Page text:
Few things are more annoying than getting in the car, turning on your favorite radio station (106.1 KISS-FM, of course), and hearing the station cut in and out, or hearing another station bleeding in. Sometimes the reason is something we can fix behind the scenes, but there are times, like earlier this week for example, there's not a darn thing we can do about it.

Ever hear the old saying, "Silence is golden"? The idea behind it being that sometimes it's better to keep your mouth shut then to spew some ill-informed drivel that makes you look like an idiot. That saying applies to almost everything but broadcasting. In our world, silence can be deadly. We want you to listen, and let us be a part of your day. However, when there's nothing coming out of your speakers, chances are you're going to change the station, and that makes us sad.

With that said, if given the choice, you'd probably prefer silence over the station cutting in and out, or completely different music from another station bleeding into it like what happened early in the day Monday.

We had a few people send us messages through Facebook saying they were hearing songs that didn't quite fit what they normally hear from us, and picking us up was difficult. Whenever we get messages like this, our first action is to alert our engineer, because he knows how everything works. Us? Not so much. We just push a button, talk into a microphone, and it comes out your speakers. It could be wizardry that makes it work for all we know.

Sometimes the issue is an overheated transmitter, a loose wire, or a faulty circuit on a piece of equipment. All things that a little time and a trip to the hardware store can fix. That wasn't the case Monday.

What jacked things up on Monday was something we couldn't control. Mother Nature. More specifically a thing called, "Tropospheric Ducting."

Here's the official explanation from the website, Engineering Radio:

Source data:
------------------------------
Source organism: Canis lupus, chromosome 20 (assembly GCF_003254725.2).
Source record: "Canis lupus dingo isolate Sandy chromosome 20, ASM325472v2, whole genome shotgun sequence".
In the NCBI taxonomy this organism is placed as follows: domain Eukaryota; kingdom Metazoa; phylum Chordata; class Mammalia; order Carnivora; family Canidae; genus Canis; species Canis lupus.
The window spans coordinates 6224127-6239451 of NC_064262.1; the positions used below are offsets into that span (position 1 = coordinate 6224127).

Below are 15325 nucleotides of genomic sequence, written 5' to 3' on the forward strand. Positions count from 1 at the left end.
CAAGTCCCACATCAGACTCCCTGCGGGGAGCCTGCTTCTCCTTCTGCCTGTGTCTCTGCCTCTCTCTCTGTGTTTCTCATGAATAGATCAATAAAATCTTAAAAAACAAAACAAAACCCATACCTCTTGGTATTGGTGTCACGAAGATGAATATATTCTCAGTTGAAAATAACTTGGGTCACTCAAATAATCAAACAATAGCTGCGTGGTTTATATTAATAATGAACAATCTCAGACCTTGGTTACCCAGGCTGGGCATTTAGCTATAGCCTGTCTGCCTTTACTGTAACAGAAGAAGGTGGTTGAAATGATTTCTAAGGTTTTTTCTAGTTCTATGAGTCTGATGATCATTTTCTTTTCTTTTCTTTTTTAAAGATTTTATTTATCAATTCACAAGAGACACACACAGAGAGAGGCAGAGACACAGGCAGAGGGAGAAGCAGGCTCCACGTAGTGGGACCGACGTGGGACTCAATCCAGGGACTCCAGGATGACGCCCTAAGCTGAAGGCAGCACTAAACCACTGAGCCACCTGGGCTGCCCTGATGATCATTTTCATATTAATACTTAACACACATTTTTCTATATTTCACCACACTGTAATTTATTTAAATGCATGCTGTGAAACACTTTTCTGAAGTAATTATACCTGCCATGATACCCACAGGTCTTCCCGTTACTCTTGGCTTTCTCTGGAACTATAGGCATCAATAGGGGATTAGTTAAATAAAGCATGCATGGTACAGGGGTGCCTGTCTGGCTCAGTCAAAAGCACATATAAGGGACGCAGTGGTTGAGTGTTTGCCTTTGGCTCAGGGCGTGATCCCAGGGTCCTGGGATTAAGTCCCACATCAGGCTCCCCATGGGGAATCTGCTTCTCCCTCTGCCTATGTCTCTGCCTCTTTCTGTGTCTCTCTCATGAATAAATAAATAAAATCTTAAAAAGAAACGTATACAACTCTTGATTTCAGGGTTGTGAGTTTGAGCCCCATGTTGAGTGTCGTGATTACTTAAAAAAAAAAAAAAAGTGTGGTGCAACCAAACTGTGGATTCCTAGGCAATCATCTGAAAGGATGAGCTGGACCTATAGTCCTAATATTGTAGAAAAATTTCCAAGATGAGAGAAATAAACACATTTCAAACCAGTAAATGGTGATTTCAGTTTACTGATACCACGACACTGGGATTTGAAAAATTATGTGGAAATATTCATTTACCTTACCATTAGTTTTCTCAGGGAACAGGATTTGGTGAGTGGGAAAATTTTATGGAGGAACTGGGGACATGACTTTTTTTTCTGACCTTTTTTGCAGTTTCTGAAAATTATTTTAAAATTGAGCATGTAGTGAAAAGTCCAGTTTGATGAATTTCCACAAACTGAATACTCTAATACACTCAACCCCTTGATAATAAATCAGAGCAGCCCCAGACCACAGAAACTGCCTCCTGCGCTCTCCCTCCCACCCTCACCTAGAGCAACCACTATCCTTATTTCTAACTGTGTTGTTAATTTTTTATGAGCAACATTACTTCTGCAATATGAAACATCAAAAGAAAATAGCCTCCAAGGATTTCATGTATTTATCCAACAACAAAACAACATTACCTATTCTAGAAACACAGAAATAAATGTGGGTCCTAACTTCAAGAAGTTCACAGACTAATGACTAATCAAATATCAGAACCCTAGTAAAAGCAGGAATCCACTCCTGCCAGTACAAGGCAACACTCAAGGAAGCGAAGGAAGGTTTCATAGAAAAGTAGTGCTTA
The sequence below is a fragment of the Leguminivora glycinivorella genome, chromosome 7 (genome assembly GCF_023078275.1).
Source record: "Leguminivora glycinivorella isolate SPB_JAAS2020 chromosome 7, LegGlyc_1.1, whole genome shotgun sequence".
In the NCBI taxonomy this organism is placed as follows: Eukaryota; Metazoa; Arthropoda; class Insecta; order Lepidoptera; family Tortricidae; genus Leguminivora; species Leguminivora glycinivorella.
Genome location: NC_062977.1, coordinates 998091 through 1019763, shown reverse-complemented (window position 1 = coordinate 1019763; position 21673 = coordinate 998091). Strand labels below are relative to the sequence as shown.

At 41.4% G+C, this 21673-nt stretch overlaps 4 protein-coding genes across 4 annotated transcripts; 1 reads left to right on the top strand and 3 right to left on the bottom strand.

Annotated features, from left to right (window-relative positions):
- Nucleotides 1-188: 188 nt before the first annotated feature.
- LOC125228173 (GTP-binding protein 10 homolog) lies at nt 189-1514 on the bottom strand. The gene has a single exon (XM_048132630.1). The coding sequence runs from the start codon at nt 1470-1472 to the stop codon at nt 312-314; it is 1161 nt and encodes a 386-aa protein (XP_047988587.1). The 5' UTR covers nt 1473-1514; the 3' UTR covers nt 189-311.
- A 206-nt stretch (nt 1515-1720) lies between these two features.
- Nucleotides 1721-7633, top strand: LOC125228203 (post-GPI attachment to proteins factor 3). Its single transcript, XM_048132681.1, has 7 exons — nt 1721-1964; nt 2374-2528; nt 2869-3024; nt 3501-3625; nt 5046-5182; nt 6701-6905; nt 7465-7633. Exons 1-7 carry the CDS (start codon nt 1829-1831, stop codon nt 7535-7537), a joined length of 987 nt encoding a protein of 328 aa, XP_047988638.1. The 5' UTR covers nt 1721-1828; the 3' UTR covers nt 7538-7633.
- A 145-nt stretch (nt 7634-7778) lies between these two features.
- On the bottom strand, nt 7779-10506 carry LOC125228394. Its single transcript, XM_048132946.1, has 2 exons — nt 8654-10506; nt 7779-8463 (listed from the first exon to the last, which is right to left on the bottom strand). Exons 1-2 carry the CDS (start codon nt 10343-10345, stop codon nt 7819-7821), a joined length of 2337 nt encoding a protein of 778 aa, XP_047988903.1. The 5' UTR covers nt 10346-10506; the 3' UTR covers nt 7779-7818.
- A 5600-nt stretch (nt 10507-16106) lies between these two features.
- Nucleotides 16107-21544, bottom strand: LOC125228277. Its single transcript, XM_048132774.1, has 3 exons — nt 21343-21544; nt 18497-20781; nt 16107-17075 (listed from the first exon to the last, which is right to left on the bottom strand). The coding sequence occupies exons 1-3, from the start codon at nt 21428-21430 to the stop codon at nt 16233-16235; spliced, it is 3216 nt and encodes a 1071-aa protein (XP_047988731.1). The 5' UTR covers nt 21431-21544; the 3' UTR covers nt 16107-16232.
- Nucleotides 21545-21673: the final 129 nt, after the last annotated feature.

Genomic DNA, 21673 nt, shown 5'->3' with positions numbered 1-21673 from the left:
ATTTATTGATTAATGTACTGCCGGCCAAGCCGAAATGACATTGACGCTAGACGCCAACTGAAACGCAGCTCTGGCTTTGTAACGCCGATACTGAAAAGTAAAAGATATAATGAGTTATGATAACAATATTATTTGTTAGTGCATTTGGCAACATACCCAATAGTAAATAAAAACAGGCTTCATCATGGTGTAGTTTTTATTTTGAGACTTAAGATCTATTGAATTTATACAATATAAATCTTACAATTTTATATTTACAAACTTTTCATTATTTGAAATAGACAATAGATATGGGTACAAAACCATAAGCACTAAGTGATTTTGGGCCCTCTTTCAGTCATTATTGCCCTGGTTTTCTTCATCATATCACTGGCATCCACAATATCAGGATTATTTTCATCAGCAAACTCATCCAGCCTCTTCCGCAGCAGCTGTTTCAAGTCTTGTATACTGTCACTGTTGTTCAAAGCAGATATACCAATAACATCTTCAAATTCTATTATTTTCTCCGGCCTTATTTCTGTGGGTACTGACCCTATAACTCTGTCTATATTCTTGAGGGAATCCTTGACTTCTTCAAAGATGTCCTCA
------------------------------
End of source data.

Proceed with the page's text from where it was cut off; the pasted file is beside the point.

This happens in warmer weather when there is a high pressure system nearby and is more prevalent over flat terrain. What happens is a warmer layer forms in the atmosphere above a cool layer...This causes a higher refractive index, which means that normally the signal would carry on out into space, however, upon encountering this warm layer it is bent back to earth. It can last a few minutes to several hours.

The site goes on to note severe examples of this phenomenon causing some FM frequencies to "travel 500 or more miles and override the local station’s transmitter site 15 miles away."

Think of it like this — let's say you're outside at night, and you point a flashlight into the sky. The light will only carry as far as the strength of the power source will allow it to. Stick a mirror somewhere in the path of the light, and it will reflect back toward you. If you had enough mirrors, you could theoretically reflect the light infinitely. In the case of Tropospheric Ducting, the radio waves are the light, and the mirrors are the warm layer above and the cool layer below. If there are no layers (mirrors), the radio waves will carry as far as the strength of their transmitter will allow. Put the mirrors in their way and they'll bounce around, allowing them to carry farther than normal.

The antenna on your car doesn't know any difference. It picks up every signal out there. You select the one you want by tuning into the frequency of the station you want to listen to on your radio. However, if you tune into 106.1 (which you should always do) and there's a station 50 miles away on the same frequency, or close to the same frequency either way down the dial (105.9 or 106.3, for example), that is carrying a little farther thanks to Tropospheric Ducting, your radio can't separate the two which causes the interference.

Now that you're in the know, if you happen to hear the issue again somewhere in the future, we encourage you to let us know by shooting us a message through our Facebook page or Twitter account. We'll pass it along to our engineer who can determine whether it's Tropospheric Ducting, or a difference issue he can fix (hopefully) quickly.